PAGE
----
Dry Sourdough Starter (Gluten Free)

I’m unsure how to not sound like a weirdo when talking about fermentation so I’m just going to go right into it. To me, bread’s just not worth it unless it’s got that slightly rotted taste. Some people call it bitter, sour, moldy I call it: YUM! And you should too!

Along with flavor, simply adding something fermented to food makes its nutritional value go WAY up. And sourdough starter is exactly that, (and a little scientific). For the next few days you’re going to be catching yeast with nothing but water, flour and a container. Crazy right? But trust me, it works. Soon your starter will be rising and talking and smelling like delicious wet paint. It will become part of you and it’ll be around forever. I named mine George 🙂

Gross lookin' huh?

Gross lookin’ huh?

Ingredients

filtered water

rice flour

jar or container

kitchen scale

Directions

Before you do anything, you have to make sure that everything you’re about to use is CLEAN. If you don’t your starter might mold and then you’ll have to start all over again and that’s sad.

I recommend washing your jar, whisk and lid in really hot water or washing them and then boiling them. You can’t be too careful with bacteria.

This is the part where you use the scale. I know weighing ingredients may be a little foreign to a lot of bakers but it’s important that you don’t measure it by volume because water is heavier than flour. It’s really important to make sure they’re being added in equal parts.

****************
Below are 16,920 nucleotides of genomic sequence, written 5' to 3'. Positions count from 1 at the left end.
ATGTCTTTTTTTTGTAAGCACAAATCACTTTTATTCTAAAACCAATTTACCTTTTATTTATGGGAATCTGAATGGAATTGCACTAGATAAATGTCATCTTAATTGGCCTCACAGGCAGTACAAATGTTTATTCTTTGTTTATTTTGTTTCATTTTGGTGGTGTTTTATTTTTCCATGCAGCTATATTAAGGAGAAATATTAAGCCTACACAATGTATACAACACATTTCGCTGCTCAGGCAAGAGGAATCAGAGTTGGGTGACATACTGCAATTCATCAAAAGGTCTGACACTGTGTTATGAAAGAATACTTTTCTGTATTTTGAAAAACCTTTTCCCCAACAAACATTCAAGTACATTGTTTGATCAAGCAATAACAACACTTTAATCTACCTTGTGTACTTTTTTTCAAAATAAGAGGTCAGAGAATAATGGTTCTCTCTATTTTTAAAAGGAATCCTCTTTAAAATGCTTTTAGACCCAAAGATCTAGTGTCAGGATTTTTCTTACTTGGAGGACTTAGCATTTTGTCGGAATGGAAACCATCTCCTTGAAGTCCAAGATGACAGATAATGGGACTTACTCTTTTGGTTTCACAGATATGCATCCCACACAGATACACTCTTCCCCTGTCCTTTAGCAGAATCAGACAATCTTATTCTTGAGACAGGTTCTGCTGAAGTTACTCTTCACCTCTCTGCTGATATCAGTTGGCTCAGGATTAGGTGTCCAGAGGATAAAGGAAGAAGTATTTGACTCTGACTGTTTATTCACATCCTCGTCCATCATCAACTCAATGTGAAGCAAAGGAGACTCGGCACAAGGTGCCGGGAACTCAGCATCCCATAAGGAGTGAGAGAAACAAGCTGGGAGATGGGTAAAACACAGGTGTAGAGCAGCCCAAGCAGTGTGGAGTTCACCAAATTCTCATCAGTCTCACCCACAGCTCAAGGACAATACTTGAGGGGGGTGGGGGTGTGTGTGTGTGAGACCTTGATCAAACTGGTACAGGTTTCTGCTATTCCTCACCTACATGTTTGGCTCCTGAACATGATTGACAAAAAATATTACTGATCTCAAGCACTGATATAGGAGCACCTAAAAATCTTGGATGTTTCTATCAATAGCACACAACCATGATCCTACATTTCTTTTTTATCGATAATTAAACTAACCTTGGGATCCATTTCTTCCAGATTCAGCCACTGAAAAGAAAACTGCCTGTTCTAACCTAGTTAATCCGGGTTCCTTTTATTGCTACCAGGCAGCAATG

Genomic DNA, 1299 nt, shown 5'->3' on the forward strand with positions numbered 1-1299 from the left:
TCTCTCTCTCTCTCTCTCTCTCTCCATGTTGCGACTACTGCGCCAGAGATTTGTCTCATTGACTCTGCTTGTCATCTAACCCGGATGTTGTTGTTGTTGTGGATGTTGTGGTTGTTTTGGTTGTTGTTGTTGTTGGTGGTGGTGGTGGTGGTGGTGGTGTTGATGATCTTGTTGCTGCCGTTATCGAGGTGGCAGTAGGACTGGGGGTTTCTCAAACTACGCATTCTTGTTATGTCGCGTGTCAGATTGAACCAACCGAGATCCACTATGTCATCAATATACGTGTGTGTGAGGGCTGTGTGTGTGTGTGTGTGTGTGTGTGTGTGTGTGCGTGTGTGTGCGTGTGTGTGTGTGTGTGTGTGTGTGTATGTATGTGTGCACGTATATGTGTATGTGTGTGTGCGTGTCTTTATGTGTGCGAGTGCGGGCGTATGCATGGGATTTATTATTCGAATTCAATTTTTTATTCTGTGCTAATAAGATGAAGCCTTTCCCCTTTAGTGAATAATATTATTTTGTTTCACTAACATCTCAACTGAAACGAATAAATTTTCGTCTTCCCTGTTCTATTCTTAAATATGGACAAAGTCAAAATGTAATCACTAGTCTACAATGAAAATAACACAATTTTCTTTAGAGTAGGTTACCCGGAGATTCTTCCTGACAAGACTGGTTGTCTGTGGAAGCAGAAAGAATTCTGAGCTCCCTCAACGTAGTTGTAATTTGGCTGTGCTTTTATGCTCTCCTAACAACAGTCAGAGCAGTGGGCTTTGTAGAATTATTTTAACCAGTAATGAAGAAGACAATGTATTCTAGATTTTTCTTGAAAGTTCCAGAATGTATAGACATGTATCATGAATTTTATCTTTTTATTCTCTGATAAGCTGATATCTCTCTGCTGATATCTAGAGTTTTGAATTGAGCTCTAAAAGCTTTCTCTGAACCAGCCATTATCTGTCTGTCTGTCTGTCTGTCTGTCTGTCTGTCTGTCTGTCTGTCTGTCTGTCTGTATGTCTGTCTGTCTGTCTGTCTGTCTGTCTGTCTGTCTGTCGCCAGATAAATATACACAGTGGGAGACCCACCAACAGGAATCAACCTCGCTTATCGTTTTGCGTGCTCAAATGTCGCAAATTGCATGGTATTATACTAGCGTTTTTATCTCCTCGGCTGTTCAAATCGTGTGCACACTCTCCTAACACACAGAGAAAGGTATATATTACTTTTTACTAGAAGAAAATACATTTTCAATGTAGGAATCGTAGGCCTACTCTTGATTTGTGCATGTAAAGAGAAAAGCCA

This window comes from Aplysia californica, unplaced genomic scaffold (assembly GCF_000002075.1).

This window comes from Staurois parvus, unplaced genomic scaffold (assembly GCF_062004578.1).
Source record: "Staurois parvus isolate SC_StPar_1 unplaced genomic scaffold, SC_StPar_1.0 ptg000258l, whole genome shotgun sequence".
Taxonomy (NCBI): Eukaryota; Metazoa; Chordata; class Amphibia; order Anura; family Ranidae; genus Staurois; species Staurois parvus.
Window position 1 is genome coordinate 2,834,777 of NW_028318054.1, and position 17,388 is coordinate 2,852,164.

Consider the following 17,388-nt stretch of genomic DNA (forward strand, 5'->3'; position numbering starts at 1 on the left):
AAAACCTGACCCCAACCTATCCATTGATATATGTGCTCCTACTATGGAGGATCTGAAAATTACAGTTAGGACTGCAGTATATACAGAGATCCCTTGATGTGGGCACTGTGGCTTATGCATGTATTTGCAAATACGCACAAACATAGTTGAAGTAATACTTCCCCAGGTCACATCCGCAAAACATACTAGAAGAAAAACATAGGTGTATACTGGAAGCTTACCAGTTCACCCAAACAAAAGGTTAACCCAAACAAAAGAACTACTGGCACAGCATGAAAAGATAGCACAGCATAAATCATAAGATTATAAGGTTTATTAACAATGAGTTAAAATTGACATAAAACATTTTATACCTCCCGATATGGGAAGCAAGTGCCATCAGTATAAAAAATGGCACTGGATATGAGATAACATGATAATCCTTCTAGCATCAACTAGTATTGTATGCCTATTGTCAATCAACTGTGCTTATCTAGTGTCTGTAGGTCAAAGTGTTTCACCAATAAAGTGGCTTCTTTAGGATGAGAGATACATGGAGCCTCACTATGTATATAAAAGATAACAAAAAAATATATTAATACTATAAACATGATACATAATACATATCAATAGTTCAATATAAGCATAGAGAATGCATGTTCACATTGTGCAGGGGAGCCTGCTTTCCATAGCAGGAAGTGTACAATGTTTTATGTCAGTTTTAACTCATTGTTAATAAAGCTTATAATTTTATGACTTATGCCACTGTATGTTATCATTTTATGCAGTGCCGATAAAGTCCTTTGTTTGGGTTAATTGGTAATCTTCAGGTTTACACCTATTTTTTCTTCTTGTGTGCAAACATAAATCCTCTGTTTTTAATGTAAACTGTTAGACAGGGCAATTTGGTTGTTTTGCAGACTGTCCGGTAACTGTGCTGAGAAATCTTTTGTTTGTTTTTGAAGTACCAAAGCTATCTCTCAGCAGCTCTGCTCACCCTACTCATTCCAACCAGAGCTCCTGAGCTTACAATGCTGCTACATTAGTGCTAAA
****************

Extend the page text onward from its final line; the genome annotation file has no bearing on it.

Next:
Day one: Place the jar you plan to use on the scale and add 60 grams of water and 60 grams of flour. It should be very thick and chunky when you whisk them together. Leave it on the counter with a lid placed loosely on top.

Day Two: There should be little to no change in the starter at this point.

Day Three: This is the day you’ll have to resist the urge to shout: “It’s alive!” The starter should have begun to smell a little sour by this point and little bubbles should be forming. Throw out half the starter and add 80 grams of water and 80 grams of flour.

Day Four: The starter should now be starting to expand. So once again, throw out half of the starter and add 80 grams of water and 80 grams of flour.

Day Five: Once again, throw out half the starter and add 80 grams of flour and 80 grams of water.

Congratulations! Your starter, (insert name here), is now mature and you can begin expanding it. Stop throwing out half of it and continue adding flour and water until it becomes as large as you’d like it. After that, refrigerate it and only feed it once a week. Make sure to always let it come to room temperature before feeding. And don’t put it back in the fridge for 4-24 hours.

Now you can conquer the world with sourdough bread, bagels, biscuits, waffles, pancakes, crackers! Everything! Enjoy 🙂

The Great Hole!

The Great Hole!

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One Response to Dry Sourdough Starter (Gluten Free)

  1. Pingback: Sourdough Biscuits (Gluten Free) | Kompromised Kitchen

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